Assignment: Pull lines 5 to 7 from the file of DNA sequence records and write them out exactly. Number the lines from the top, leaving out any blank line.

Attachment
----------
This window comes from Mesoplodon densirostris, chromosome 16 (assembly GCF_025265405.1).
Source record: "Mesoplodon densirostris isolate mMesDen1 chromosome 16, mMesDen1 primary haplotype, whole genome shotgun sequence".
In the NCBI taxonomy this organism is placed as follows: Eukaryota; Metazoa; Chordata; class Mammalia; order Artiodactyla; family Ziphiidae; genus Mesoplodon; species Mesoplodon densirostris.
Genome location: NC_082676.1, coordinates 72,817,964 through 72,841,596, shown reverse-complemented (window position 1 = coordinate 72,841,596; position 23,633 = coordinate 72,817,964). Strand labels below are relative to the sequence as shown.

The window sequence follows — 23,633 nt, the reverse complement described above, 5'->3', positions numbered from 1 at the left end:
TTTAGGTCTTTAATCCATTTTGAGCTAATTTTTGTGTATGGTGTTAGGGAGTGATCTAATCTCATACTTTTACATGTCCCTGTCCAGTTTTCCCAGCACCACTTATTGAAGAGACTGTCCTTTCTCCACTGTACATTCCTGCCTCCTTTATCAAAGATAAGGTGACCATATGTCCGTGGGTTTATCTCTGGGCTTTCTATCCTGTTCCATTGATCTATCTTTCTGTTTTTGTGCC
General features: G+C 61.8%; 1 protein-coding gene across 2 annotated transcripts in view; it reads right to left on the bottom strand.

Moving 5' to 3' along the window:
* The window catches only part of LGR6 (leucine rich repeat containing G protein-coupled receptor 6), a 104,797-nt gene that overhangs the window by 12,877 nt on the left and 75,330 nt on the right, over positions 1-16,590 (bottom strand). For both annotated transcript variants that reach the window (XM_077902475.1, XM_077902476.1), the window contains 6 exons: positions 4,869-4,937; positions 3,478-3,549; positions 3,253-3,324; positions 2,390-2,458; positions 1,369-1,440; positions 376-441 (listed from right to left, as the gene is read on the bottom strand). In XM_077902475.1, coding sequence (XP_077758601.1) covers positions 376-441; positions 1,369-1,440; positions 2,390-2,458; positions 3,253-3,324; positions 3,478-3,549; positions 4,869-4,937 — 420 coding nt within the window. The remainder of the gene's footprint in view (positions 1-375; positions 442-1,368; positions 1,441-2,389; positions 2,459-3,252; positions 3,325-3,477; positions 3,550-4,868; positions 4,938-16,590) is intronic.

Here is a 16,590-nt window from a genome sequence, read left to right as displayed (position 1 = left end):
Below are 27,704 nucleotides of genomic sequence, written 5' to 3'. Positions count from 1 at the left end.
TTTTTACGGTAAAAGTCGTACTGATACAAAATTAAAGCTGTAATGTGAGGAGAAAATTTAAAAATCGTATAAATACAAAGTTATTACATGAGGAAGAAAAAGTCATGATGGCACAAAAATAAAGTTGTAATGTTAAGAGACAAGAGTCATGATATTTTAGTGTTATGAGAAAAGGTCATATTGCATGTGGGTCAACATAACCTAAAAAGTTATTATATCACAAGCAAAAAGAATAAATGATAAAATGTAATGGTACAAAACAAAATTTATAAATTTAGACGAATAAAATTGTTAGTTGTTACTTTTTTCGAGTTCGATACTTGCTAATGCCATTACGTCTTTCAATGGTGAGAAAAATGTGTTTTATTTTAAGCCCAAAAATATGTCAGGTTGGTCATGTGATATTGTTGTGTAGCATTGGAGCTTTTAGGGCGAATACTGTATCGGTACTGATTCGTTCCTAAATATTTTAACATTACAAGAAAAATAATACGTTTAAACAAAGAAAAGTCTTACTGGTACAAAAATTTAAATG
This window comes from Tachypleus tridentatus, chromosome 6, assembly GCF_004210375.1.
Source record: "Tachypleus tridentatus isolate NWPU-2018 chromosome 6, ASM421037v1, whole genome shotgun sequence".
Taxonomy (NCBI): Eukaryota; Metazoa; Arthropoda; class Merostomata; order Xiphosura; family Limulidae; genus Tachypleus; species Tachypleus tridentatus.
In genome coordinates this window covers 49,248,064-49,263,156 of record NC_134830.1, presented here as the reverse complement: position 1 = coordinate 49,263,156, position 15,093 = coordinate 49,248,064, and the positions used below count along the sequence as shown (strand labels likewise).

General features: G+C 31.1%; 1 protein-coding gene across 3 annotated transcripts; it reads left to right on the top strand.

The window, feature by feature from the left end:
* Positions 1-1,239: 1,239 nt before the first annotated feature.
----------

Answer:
The window sequence follows — 23,633 nt, the reverse complement described above, 5'->3', positions numbered from 1 at the left end:
TTTAGGTCTTTAATCCATTTTGAGCTAATTTTTGTGTATGGTGTTAGGGAGTGATCTAATCTCATACTTTTACATGTCCCTGTCCAGTTTTCCCAGCACCACTTATTGAAGAGACTGTCCTTTCTCCACTGTACATTCCTGCCTCCTTTATCAAAGATAAGGTGACCATATGTCCGTGGGTTTATCTCTGGGCTTTCTATCCTGTTCCATTGATCTATCTTTCTGTTTTTGTGCC
General features: G+C 61.8%; 1 protein-coding gene across 2 annotated transcripts in view; it reads right to left on the bottom strand.